Finding your voice
 
by Robert Genn

July 23, 2010

Dear Rodney,Recently, Judith Meeks of Toronto, Ontario, Canada, wrote, "I'll soon be chairing a 
panel discussion called 'Finding Your Voice.' In your understanding, how do we 
translate our life experiences into our paintings and express who we really are? We 
may have good work habits, but how do we become clear about what we want to say? 
And how much can be done with a conscious plan?"

Thanks, Judith. This is one of those sticky head-scratchers that can cause the 
loss of sleep. First off, and contrary to what I've said before, plans can 
actually derail the voice-finding process. Further, you have to know what you mean 
by "voice." Voice in style is different than voice in cause. Ideally, style 
develops over time. Cause is based on attitude and issue. With growth and 
development, causes change. A predetermined voice shackles creativity. To find 
your very own voice, I think you need to have a few things going for you:

You need to make stuff. Artists who put in regular working hours find their voice. 
Work itself generates clarity and direction. It's like invention--one thing leads 
to another. One must only lurk for voice. Unfortunately, along the way, most drop 
the ball. Like the dilettante inventor of the soft drink "6-up," they just don't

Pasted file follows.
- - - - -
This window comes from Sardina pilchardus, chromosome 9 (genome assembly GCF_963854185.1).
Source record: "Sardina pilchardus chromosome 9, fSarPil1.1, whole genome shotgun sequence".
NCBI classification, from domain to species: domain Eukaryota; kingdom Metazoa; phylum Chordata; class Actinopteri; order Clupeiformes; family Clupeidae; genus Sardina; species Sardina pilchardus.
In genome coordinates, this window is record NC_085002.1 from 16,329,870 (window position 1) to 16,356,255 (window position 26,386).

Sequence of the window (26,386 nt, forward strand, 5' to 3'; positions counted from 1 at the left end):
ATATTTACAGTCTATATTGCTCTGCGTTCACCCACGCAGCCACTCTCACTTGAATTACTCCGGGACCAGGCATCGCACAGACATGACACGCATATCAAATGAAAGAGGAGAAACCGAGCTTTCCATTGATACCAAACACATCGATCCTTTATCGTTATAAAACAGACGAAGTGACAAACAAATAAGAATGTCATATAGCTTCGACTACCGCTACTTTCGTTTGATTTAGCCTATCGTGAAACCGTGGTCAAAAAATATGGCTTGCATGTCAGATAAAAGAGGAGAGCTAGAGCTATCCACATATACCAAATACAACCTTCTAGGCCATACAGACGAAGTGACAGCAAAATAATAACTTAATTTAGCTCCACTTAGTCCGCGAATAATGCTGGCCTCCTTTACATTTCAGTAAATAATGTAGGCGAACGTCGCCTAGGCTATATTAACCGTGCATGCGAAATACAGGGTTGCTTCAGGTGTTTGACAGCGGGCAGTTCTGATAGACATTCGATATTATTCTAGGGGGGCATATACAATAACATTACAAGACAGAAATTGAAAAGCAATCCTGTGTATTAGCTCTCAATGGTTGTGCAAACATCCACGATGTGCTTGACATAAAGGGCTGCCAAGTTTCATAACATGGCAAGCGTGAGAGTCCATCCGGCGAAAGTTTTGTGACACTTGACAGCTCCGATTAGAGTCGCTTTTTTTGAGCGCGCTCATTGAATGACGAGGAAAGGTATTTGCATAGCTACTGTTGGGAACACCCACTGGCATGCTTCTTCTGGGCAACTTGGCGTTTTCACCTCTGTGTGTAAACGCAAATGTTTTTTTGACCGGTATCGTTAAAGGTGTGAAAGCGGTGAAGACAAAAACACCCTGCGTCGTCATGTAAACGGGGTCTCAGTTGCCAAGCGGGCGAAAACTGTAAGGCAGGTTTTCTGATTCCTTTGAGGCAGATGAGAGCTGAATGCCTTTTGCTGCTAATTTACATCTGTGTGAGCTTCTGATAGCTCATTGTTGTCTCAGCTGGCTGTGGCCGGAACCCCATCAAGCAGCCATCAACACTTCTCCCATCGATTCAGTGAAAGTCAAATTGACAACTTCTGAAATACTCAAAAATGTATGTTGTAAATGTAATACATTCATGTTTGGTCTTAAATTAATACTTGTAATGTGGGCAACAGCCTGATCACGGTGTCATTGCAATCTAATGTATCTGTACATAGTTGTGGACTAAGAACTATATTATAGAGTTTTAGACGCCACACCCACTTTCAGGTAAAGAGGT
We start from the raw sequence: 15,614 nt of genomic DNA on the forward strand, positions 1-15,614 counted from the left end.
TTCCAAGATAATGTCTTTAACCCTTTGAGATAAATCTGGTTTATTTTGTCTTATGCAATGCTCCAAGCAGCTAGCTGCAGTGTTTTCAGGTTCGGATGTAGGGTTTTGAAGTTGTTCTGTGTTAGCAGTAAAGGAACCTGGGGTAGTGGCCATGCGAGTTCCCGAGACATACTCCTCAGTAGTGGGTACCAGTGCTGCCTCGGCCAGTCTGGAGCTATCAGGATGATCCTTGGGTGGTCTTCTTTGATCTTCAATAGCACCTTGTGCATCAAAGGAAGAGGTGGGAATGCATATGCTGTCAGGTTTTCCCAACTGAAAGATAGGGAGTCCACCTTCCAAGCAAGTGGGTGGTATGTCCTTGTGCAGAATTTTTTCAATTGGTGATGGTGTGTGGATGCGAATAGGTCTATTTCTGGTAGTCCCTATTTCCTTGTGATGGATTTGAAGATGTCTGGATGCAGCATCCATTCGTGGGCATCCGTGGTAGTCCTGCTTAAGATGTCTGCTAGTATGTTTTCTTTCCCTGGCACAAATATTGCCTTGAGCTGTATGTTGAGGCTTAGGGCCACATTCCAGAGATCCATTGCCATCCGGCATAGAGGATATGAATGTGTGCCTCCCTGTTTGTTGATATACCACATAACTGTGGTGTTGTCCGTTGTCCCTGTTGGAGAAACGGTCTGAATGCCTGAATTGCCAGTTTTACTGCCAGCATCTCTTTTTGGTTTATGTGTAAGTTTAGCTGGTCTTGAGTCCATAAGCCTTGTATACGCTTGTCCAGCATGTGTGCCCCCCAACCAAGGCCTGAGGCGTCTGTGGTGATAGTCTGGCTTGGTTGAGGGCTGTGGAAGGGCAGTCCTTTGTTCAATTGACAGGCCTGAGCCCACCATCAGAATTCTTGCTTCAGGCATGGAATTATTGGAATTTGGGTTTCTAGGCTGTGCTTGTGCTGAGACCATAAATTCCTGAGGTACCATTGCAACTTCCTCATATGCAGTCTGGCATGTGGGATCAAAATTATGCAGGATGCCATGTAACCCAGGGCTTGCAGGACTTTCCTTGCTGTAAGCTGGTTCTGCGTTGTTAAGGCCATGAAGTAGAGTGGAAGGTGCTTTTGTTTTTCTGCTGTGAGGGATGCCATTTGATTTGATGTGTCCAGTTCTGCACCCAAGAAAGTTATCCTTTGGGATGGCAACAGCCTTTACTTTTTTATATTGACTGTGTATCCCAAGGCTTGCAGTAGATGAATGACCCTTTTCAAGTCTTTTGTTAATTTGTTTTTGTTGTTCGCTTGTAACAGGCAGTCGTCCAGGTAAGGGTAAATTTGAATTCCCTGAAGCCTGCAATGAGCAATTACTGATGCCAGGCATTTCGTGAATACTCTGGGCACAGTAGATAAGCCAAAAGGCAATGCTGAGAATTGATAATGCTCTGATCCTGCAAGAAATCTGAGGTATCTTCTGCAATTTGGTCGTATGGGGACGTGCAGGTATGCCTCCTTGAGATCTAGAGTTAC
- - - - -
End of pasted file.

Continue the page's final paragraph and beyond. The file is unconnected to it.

stick around long enough.

You need hunger. It can be the hunger for knowledge or for self-knowledge. It can 
be the desire to find an antidote for some injustice or human miscalculation. 
Perhaps you need some inexplicable, deep-seated compulsion to keep moving forward.

You need curiosity. Wondering how things will turn out is more powerful than having 
a pretty good idea beforehand. Wondering if you can do it gives you reason to try. 
Curiosity is the main juice of "ego-force" that keeps you keeping on. 

You need joy. You need to feel joy in yourself and you need to feel you're giving 
it to others. As Winston Churchill said, "You may do as you like, but you also 
have to like what you do." A disliked job is soon abandoned.

I'm writing you from a remote anchorage off Grenville Channel on the West Coast of 
British Columbia. I'm thinking human nature is a mighty puzzle. Every time I go 
onto one of these islands looking for something to paint, I ask myself the old 
"What's my voice?" question. One thing for sure, if I go ashore knowing what my 
voice is, it will be a weak squawk when I get to the spot.

Best regards,

Robert

PS: "Why this hunger to write--I always ask myself--if not the longing to discover 
what I believe? The pen divines my thoughts." (David Conover in "One Man's 
Island.")

Esoterica: "What's my voice?" has to be asked by each individual artist. 
Committee-free, the artist needs to develop her voice as if on an island. To be a 
voice is to be a different voice, set apart, unique. How to find it? Go to your 
island, put in long hours, fall in love with process--your voice will come out of 
your work.